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In Search of Lost Time, Volume 5: The…
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In Search of Lost Time, Volume 5: The Captive, The Fugitive (Original 1923; 1993. Auflage)

von Marcel Proust (Autor)

MitgliederRezensionenBeliebtheitDurchschnittliche BewertungDiskussionen
1,0092716,034 (4.32)45
Since the original, prewar translation there has been no completely new rendering of the French original into English. This translation brings to the fore a more sharply engaged, comic and lucid Proust. IN SEARCH OF LOST TIME is one of the greatest, most entertaining reading experiences in any language. As the great story unfolds from its magical opening scenes to its devastating end, it is the Penguin Proust that makes Proust accessible to a new generation. Each book is translated by a different, superb translator working under the general editorship of Professor Christopher Prendergast, University of Cambridge.… (mehr)
Mitglied:suedonym
Titel:In Search of Lost Time, Volume 5: The Captive, The Fugitive
Autoren:Marcel Proust (Autor)
Info:Modern Library (1993), 976 pages
Sammlungen:Deine Bibliothek
Bewertung:
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Werk-Informationen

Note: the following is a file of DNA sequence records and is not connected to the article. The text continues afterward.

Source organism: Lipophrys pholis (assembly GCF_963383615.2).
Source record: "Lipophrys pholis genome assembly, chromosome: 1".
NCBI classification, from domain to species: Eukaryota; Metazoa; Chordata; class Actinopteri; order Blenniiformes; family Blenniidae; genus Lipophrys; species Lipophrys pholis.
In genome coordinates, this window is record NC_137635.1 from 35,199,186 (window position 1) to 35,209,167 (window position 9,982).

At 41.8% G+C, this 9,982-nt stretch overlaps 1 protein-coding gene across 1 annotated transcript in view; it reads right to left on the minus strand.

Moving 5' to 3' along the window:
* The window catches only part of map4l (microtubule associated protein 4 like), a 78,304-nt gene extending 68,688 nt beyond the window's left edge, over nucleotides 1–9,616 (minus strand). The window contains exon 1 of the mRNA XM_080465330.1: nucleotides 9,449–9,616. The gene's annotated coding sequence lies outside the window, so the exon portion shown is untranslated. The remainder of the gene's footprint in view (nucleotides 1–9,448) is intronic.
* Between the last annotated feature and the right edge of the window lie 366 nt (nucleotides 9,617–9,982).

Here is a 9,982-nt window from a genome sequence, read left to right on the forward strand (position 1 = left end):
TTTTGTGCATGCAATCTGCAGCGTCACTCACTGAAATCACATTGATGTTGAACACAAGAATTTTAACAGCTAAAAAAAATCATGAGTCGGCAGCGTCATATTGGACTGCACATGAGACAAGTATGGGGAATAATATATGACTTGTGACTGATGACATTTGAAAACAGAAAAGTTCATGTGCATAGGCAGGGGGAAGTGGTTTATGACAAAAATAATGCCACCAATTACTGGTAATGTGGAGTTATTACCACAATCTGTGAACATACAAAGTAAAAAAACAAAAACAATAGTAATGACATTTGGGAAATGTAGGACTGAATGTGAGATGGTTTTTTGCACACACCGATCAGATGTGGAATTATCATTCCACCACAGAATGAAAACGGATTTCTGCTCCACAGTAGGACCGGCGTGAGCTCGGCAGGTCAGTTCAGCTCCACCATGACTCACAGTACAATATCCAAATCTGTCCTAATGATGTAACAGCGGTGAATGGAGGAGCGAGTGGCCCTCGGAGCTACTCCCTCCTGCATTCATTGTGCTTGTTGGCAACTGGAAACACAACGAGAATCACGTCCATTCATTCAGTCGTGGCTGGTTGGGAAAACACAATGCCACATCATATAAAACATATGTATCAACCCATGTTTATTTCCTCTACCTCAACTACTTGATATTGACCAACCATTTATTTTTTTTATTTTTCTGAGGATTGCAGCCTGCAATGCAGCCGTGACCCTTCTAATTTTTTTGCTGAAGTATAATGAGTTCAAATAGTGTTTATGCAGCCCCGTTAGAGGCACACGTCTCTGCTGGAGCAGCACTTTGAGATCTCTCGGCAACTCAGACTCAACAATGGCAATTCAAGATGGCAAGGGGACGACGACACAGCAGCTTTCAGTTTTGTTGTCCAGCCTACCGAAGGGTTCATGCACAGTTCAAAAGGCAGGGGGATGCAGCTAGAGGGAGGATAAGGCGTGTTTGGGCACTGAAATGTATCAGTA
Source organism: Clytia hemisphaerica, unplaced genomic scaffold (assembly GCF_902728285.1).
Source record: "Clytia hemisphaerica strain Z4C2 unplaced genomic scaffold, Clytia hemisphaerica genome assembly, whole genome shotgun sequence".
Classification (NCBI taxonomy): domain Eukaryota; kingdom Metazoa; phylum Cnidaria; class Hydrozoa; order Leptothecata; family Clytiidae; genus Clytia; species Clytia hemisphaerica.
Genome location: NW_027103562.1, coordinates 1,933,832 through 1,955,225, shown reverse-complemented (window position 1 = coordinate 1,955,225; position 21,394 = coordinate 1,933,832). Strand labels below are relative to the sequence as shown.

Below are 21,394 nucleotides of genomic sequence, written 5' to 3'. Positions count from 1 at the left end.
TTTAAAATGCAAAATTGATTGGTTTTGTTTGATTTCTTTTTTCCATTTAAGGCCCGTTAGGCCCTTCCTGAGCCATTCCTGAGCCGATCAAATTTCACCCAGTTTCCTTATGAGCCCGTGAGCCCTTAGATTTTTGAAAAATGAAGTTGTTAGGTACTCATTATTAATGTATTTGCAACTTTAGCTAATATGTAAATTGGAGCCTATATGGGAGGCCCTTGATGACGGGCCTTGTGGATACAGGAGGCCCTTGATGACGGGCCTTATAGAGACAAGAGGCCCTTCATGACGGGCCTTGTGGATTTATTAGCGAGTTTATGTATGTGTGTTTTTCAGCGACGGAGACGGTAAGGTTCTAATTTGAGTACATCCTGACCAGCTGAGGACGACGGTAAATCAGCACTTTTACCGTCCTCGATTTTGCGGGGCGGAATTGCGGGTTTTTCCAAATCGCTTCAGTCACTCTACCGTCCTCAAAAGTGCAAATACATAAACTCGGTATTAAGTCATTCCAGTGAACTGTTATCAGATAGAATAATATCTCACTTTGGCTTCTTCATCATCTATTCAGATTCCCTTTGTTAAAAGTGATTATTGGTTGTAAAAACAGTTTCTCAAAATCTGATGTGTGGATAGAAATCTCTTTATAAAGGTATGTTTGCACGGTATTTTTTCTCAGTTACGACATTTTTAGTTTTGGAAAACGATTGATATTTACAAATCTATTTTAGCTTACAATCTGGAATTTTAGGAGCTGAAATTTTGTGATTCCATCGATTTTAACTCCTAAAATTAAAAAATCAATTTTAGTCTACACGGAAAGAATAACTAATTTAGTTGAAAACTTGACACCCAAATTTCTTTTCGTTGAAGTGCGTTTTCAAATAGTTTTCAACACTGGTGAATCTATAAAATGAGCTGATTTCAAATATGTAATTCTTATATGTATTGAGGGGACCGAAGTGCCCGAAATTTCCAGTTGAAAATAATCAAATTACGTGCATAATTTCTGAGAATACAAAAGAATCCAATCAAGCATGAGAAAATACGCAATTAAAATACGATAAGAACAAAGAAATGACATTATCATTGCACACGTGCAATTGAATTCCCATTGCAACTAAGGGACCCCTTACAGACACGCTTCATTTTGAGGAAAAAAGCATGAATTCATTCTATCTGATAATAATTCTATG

The Captive & The Fugitive: In Search of Lost Time, Vol. V (Modern Library Classics) (v. 5) von Marcel Proust (1923)

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  chrisvia | Apr 29, 2021 |
[review of The Fugitive.]

I think every reader of The Fugitive has the same feeling at the end: just one more book to go! It should be an exhilarating ride.

The first half of The Fugitive is about the aftermath of Albertine’s having finally left the narrator (sometimes called Marcel). He constantly thinks about her, spies on her, offers money to her relatives for her return (without calling the transaction a purchase). He still obsesses over her suspected attraction to women, and investigates whether she had such relationships. There is also an incident that is casually slipped in, where Marcel gets hauled into the police station on suspicion of pedophilia (!). He never says explicitly the age of the girl in question, or in what his behavior (“I held her on my knee” in this Enright translation) consisted, although implying that it was quite innocent.

Then a big thing happens that means Marcel won’t get her back. This is my major complaint about this book. I mean, I know that plotting is not Proust’s strong point, but couldn’t you (Proust) have come up with something better? Maybe Albertine dates around, maybe she quickly gets engaged to someone else, maybe she openly takes up with a woman as an “out” lesbian? These all would have been more interesting to see her do, and to see Marcel react to.